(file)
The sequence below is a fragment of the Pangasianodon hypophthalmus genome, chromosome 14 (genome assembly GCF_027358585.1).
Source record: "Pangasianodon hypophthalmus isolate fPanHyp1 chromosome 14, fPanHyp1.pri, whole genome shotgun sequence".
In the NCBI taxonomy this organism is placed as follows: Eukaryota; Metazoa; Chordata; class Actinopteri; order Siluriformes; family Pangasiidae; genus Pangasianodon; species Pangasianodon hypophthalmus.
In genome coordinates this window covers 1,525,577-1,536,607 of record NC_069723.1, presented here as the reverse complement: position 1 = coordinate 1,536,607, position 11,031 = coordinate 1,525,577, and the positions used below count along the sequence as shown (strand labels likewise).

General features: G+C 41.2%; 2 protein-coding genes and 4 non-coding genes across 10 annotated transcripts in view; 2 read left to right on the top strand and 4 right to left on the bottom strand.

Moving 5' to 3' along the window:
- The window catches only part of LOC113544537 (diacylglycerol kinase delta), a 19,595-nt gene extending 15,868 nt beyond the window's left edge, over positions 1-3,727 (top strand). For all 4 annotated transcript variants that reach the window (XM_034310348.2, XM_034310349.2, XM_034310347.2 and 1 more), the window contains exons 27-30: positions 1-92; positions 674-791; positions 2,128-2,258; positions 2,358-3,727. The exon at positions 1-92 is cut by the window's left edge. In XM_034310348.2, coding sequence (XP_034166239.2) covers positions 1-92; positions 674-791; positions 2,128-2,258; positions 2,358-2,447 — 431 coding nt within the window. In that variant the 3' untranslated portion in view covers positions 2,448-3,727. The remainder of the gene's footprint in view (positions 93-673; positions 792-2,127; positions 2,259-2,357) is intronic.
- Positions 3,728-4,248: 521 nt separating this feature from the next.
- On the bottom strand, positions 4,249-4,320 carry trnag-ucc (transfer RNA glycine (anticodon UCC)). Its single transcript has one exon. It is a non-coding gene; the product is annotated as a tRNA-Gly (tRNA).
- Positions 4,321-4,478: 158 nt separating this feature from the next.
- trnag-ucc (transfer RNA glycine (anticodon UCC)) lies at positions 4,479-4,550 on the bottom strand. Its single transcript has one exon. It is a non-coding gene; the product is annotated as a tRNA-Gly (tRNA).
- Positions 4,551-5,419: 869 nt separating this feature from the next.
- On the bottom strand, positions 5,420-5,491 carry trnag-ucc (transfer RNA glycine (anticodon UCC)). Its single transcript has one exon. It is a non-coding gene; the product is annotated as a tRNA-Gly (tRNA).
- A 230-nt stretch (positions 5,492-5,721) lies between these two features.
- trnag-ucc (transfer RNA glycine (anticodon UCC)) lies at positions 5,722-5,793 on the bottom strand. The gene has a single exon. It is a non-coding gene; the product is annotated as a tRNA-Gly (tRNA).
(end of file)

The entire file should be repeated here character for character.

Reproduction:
The sequence below is a fragment of the Pangasianodon hypophthalmus genome, chromosome 14 (genome assembly GCF_027358585.1).
Source record: "Pangasianodon hypophthalmus isolate fPanHyp1 chromosome 14, fPanHyp1.pri, whole genome shotgun sequence".
In the NCBI taxonomy this organism is placed as follows: Eukaryota; Metazoa; Chordata; class Actinopteri; order Siluriformes; family Pangasiidae; genus Pangasianodon; species Pangasianodon hypophthalmus.
In genome coordinates this window covers 1,525,577-1,536,607 of record NC_069723.1, presented here as the reverse complement: position 1 = coordinate 1,536,607, position 11,031 = coordinate 1,525,577, and the positions used below count along the sequence as shown (strand labels likewise).

General features: G+C 41.2%; 2 protein-coding genes and 4 non-coding genes across 10 annotated transcripts in view; 2 read left to right on the top strand and 4 right to left on the bottom strand.

Moving 5' to 3' along the window:
- The window catches only part of LOC113544537 (diacylglycerol kinase delta), a 19,595-nt gene extending 15,868 nt beyond the window's left edge, over positions 1-3,727 (top strand). For all 4 annotated transcript variants that reach the window (XM_034310348.2, XM_034310349.2, XM_034310347.2 and 1 more), the window contains exons 27-30: positions 1-92; positions 674-791; positions 2,128-2,258; positions 2,358-3,727. The exon at positions 1-92 is cut by the window's left edge. In XM_034310348.2, coding sequence (XP_034166239.2) covers positions 1-92; positions 674-791; positions 2,128-2,258; positions 2,358-2,447 — 431 coding nt within the window. In that variant the 3' untranslated portion in view covers positions 2,448-3,727. The remainder of the gene's footprint in view (positions 93-673; positions 792-2,127; positions 2,259-2,357) is intronic.
- Positions 3,728-4,248: 521 nt separating this feature from the next.
- On the bottom strand, positions 4,249-4,320 carry trnag-ucc (transfer RNA glycine (anticodon UCC)). Its single transcript has one exon. It is a non-coding gene; the product is annotated as a tRNA-Gly (tRNA).
- Positions 4,321-4,478: 158 nt separating this feature from the next.
- trnag-ucc (transfer RNA glycine (anticodon UCC)) lies at positions 4,479-4,550 on the bottom strand. Its single transcript has one exon. It is a non-coding gene; the product is annotated as a tRNA-Gly (tRNA).
- Positions 4,551-5,419: 869 nt separating this feature from the next.
- On the bottom strand, positions 5,420-5,491 carry trnag-ucc (transfer RNA glycine (anticodon UCC)). Its single transcript has one exon. It is a non-coding gene; the product is annotated as a tRNA-Gly (tRNA).
- A 230-nt stretch (positions 5,492-5,721) lies between these two features.
- trnag-ucc (transfer RNA glycine (anticodon UCC)) lies at positions 5,722-5,793 on the bottom strand. The gene has a single exon. It is a non-coding gene; the product is annotated as a tRNA-Gly (tRNA).